final exam study guide.doc

6 Pages
49 Views
Unlock Document

Department
Communication Sciences and Disorders
Course
CSCD 3233
Professor
Krakow
Semester
Fall

Description
Basic Speech Science 2013 4th Exam Review Sheet Respiration General  Boyle’s Law: • Volume and pressure are inversely related • Raise volume  lower pressure & vice versa • Unequal pressures will always equalize if possible  Airways: nasal/oral cavity  pharynx  larynx  trachea  bronchi bronchioles  alveoli  Alveoli = Air exchange (air rich in carbon dioxide exchanged for air rich in oxygen)  Medulla Oblongata: reflex seat for respiration in the brain, initiates nerve impulses to certain thoracic muscles, signaled when fresh oxygen is needed  Thorax (vertebrae, ribs, sternum, diaphragm): • Thorax contains lungs, heart, and respiratory airways • Back is spinal column • Sides = 12 pairs of ribs • Front is sternum • Bottom is diaphragm  Pleural Linkage • Costal (parietal) pleura: membrane that lines the rib cage • Pulmonary (visceral) pleura: covers the lungs • Thin layer of viscous fluid (sticky, adhesive) between the two  Respiratory Cycle Division Resting: 40 (inhale) : 60 (exhale) Speech: 10:90 Terms for Lung Volumes (approximate values in liters)  Tidal volume: the amount of air exchanged during the ins and outs of quiet breathing (~5 liters)  Vital capacity: the amount of air exchanged during a maximum inhalation and exhalation (~5 liters)  Inspiratory reserve: Volume difference between the amount of air inhaled and the potential (100% vital capacity – ending inhalation level)  Expiratory reserve: Volume difference between the amount exhaled and the potential (ending exhalation level – 0 VC)  Residual volume: 2 liters that must remain in the lungs at all times to keep the lungs from collapsing  Total lung volume: how much air can be in the lungs if the maximum amount is there (about 7 liters)  Resting volume - 40% of vital capacity - Comfort volume of lungs and ribcage (at rest) - Ending expiratory level for tidal breathing Inhalation • Increase volume in lungs  decrease pressure  airflows in • (Spinal) Phrenic Nerve (cervical nerve)-- diaphragm • (Spinal) Thoracic nerves  external intercostals & interchondral internal intercostals • For speech, add secondary muscles (further expand thorax): • Pectoralis Major • Pectoralis Minor • Costal Levators • Serratus Anterior • Serratus Posterior Superior • Latissimus Dorsi • Scalenus Muscle Group *Recognize names and that they function as a group Exhalation • Decrease volume in lungs  increase pressure  air flows out • Resting Breathing Relaxation pressure: elastic recoil, torque, gravity • Speech Breathing - Checking action: inhalation muscles active during exhalation, used to check/counter the strong exhalation forces - Augmenting action: as the system approaches REL, and relaxation forces are reduced, exhalation muscles are used to keep the pressure constant (can push below REL as well) - Exhalation Muscles in Speech: • Rectus Abdominis • Transversus Abdominus • External Abdominis Obliques • Internal Abdominus Obliques Thoracic nerves  abdominals and interosseous internal intercostals Relaxation Pressure Curve with muscle forces needed to balance the passive pressures To exhale: positive pressure To inhale: negative pressure (vacuum) The pressure needed to bring system back to 40% VC - Pressure to inhale is left of 0 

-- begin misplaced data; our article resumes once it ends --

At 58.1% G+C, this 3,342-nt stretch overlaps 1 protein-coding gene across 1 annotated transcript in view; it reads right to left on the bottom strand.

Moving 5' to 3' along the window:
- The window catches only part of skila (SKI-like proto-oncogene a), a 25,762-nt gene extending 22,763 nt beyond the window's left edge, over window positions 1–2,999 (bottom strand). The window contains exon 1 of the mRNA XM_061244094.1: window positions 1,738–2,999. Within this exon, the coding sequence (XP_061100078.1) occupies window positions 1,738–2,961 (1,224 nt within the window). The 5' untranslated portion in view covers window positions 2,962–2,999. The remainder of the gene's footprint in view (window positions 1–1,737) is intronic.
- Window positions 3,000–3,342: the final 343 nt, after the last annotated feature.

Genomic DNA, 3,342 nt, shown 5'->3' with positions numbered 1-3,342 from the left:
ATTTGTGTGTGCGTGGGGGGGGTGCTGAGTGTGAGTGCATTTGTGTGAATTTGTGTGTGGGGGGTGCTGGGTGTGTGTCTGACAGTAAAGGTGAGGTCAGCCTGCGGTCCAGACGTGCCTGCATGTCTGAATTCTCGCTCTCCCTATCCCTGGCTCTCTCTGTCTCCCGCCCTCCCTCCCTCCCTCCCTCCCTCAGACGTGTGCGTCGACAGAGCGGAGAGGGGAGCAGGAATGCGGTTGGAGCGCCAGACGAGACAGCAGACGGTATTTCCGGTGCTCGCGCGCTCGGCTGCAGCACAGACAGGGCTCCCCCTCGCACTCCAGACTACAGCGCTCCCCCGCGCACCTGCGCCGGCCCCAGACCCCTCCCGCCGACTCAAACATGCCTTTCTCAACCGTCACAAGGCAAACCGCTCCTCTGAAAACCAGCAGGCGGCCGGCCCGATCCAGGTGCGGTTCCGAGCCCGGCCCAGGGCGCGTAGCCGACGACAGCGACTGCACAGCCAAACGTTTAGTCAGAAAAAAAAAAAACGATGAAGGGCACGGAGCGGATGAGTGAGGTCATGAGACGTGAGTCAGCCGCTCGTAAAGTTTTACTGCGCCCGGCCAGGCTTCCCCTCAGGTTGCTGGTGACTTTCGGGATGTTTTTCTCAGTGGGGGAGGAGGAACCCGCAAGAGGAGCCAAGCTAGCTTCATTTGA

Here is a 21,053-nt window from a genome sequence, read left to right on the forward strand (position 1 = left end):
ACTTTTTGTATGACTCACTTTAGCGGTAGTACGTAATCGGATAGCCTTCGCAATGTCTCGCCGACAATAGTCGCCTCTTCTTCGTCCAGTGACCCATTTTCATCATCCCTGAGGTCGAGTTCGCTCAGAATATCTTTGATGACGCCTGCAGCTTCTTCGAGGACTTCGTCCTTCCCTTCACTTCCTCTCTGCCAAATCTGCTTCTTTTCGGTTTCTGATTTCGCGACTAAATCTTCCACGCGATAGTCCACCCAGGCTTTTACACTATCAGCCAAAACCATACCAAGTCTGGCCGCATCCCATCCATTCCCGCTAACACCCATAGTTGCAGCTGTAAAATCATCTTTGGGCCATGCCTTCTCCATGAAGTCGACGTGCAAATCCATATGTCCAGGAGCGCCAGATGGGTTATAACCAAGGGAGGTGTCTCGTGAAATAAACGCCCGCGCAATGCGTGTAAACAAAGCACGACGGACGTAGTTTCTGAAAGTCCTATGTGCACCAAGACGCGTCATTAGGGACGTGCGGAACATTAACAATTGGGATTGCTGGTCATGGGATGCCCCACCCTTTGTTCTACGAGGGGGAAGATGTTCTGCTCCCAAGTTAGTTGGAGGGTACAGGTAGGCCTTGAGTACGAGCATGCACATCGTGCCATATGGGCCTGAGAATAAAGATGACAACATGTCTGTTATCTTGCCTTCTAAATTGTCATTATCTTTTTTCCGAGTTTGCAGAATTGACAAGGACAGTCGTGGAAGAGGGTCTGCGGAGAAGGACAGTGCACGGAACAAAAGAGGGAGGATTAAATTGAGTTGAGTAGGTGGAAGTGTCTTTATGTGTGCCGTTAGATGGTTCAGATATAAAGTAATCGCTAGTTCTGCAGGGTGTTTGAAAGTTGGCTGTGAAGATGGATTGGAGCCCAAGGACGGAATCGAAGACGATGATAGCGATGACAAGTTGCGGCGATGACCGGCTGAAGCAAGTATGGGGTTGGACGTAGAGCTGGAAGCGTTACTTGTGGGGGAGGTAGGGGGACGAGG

More Less

Related notes for CSCD 3233

Log In


OR

Join OneClass

Access over 10 million pages of study
documents for 1.3 million courses.

Sign up

Join to view


OR

By registering, I agree to the Terms and Privacy Policies
Already have an account?
Just a few more details

So we can recommend you notes for your school.

Reset Password

Please enter below the email address you registered with and we will send you a link to reset your password.

Add your courses

Get notes from the top students in your class.


Submit